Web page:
Yayoi Kusama and Joseph Cornell

Some of you might remember a post about Japanese artist Yayoi Kusama (here for those who’ve missed it). This artist fascinates me both because of her work, which dislays a very original vision of life, and her history, about which I will say more later. I was therefore interested to come upon an article which described her relationship with another artist, Joseph Cornell, a man almost as strange as herself. Cornell, a reclusive who made the most exquisite collages and boxes, has also been an old favorite of mine, but I had no idea these two were connected in any way.

 

Kusama with Pumpkin, 2010Courtesy of Ota Fine Arts, Tokyo/ Singapore and Victoria Miro Gallery. Source: Google

 

Yayoi Kusama was born in Tokyo in 1929, the daughter of a horrendously abusive mother who used to tear up her paintings. She suffered from hallucinations since she was a child and, although these developed into the mental illness that led to her spending her life in an asylum, drawing upon these experiences also served as a basis for her art.

Nurturing a fierce determination to move to New York, Kusama wrote to Georgia O’Keefe and, having received a reply, showed up in the city with no money and little English. In the beginning she was beset by loneliness and poverty, but eventually she became involved in an artistic community which included Georgia O’Keefe, Donald Judd, Andy Warhol, Claes Oldenburg, and Eva Hesse. She became an advocate of free love in 1960 New York, leading nude happenings for which she was reviled as a national disgrace in her homeland.
She became renowned as painter, pop artist, cultural activist, and experimented in various mediums including sculpture, painting, collage, film, performance, happenings, fashion design, and publishing.

 

 

She gained recognition for her sexually charged public performances in Central Park protesting the Vietnam War, her large-scale infinity net paintings, psychedelic mirror room installations, and the ‘Narcissus Garden’ which was shown at the 1966 Venice Biennale.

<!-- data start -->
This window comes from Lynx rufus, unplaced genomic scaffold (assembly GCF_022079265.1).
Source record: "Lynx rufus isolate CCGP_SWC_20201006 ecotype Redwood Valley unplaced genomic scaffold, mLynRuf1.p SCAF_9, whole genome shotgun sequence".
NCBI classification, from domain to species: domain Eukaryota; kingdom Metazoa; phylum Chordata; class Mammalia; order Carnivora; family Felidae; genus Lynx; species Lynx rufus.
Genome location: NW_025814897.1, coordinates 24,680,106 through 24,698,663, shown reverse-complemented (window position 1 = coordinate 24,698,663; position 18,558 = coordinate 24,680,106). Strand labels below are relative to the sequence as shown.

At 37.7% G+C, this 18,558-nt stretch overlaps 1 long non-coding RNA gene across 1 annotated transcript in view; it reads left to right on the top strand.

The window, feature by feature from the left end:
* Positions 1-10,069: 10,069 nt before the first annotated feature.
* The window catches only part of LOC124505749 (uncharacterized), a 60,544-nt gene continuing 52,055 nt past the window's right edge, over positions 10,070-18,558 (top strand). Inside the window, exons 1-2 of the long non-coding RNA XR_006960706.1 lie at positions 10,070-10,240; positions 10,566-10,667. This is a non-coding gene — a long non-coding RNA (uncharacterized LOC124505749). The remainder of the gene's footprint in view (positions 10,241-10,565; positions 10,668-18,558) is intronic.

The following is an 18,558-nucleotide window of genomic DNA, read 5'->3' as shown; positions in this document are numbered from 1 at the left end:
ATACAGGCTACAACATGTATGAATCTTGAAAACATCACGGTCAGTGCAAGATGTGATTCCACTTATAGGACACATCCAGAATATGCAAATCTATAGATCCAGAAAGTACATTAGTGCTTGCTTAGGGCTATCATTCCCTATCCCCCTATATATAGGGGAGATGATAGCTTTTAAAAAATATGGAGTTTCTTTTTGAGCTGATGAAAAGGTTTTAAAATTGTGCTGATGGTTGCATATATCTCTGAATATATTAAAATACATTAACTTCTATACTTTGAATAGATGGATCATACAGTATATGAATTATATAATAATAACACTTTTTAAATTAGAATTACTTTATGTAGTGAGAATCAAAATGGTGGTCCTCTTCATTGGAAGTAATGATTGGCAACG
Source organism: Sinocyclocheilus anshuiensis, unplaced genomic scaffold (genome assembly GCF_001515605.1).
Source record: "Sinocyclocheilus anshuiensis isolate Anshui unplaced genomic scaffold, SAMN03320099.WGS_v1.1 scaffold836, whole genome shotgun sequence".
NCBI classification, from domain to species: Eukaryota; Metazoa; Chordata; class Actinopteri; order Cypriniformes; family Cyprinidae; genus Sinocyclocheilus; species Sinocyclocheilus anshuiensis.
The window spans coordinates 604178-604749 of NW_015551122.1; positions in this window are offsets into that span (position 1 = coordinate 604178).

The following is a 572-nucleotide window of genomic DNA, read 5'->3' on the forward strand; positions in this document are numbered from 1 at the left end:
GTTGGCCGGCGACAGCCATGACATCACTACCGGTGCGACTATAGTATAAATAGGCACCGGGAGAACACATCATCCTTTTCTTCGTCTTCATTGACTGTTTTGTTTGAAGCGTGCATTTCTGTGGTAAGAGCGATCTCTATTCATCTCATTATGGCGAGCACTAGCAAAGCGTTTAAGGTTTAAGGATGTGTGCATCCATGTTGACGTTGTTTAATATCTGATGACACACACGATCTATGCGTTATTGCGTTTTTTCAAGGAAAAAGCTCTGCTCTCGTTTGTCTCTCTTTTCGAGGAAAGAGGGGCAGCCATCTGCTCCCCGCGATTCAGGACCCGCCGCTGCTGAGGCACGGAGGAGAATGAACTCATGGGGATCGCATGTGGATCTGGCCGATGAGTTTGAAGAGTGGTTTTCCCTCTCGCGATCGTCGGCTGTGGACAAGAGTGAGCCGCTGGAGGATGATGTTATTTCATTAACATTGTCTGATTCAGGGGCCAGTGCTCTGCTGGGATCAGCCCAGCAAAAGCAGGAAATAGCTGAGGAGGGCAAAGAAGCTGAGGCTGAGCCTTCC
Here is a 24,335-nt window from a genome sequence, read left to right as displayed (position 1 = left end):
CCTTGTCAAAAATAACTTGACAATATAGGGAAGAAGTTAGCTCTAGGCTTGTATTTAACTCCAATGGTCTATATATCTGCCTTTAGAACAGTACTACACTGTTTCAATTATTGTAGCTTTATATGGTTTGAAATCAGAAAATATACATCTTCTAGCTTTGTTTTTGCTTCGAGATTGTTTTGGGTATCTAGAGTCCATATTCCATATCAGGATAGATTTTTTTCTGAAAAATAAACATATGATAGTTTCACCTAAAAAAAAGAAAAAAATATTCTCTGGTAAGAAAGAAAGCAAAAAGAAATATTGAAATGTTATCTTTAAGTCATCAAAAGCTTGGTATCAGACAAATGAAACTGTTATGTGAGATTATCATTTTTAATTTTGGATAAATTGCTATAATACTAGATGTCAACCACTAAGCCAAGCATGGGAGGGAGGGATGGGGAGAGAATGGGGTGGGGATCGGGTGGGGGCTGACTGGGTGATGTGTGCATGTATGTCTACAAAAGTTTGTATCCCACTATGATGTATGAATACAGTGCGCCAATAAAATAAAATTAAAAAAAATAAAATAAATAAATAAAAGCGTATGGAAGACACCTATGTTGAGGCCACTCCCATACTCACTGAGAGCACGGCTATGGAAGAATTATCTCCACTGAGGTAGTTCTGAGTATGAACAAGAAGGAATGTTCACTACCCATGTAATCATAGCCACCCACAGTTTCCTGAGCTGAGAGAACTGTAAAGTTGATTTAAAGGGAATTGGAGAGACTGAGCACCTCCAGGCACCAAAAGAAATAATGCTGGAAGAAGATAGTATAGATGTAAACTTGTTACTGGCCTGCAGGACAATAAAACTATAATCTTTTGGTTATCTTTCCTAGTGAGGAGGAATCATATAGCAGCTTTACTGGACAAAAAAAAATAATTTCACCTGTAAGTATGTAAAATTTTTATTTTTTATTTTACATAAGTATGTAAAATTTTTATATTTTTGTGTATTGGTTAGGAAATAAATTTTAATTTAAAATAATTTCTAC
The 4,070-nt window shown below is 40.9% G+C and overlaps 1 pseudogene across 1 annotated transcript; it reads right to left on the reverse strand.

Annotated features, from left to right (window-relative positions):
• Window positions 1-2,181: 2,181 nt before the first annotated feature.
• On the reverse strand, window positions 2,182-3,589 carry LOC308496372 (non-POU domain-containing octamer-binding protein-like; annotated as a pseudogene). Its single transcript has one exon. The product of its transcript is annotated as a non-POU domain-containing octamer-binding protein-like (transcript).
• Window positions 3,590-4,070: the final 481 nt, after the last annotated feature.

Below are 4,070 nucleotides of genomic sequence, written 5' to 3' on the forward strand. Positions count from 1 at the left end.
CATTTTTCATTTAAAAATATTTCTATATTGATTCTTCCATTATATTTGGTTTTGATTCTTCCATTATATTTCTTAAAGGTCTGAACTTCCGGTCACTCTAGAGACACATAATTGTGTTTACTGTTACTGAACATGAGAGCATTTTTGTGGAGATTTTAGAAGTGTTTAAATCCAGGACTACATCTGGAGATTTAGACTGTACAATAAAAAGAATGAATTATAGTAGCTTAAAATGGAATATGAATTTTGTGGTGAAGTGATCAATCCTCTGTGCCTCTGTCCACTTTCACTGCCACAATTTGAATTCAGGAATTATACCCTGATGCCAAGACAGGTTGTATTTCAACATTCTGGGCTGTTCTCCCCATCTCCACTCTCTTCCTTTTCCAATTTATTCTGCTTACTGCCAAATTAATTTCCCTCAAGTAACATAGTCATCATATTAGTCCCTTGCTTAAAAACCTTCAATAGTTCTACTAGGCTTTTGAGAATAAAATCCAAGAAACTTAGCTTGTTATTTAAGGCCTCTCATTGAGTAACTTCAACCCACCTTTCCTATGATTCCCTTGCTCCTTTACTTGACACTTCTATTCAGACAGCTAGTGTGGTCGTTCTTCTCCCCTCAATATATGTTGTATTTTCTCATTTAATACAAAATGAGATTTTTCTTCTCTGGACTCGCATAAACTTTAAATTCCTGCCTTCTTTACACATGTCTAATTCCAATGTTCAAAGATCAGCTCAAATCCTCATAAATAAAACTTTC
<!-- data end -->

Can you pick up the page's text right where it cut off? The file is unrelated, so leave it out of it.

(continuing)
Yayoi Kusama, Horse Play in Woodstock, a happening, 1967. Source:Google

 

Despite presiding over orgies, Kusama had a fear of sex, perhaps because she had suffered from her father’s philandering, and remained abstinent throughout her life. So it was that when she met Joseph Cornell, an odd-duck loner 26 years her senior, who lived with his domineering mother in Flushing, Queens, the two struck up an intense, albeit platonic relationship.

In the basement of his mother’s house, Cornell spent his days dreaming and making delicately detailed glass-covered boxes. These are small imagined worlds made up of found objects where a ping pong ball becomes the moon, or wooden animals and cutout birds are suspended over a landscape of newspaper clippings and little stamps. He often used star maps, small machine parts, pebbles and corks,  along with text from old newspapers and magazines, to create collages. Into these he channeled all his longings and dreams of romance, vanished European cities, and travel to faraway places.

 

Habitat Group for a Shooting Gallery, 1943. Photograph: Mark Gulezian
Source:Google

 

Cornell hated selling these precious objects, frequently changing galleries and dealers so that no one could gain too much control over his work. But he loved to give them away, especially to women. A deeply romantic man, he adored women but was crippled by physical reserve, accentuated by the behavior and influence of his jealous and possessive mother.

 

A Parrot for Juan Gris, 1953-54. Courtesy of Quicksilver/The Joseph and Robert Cornell Memorial Foundation/Vaga, NY/Dacs.
Source:Google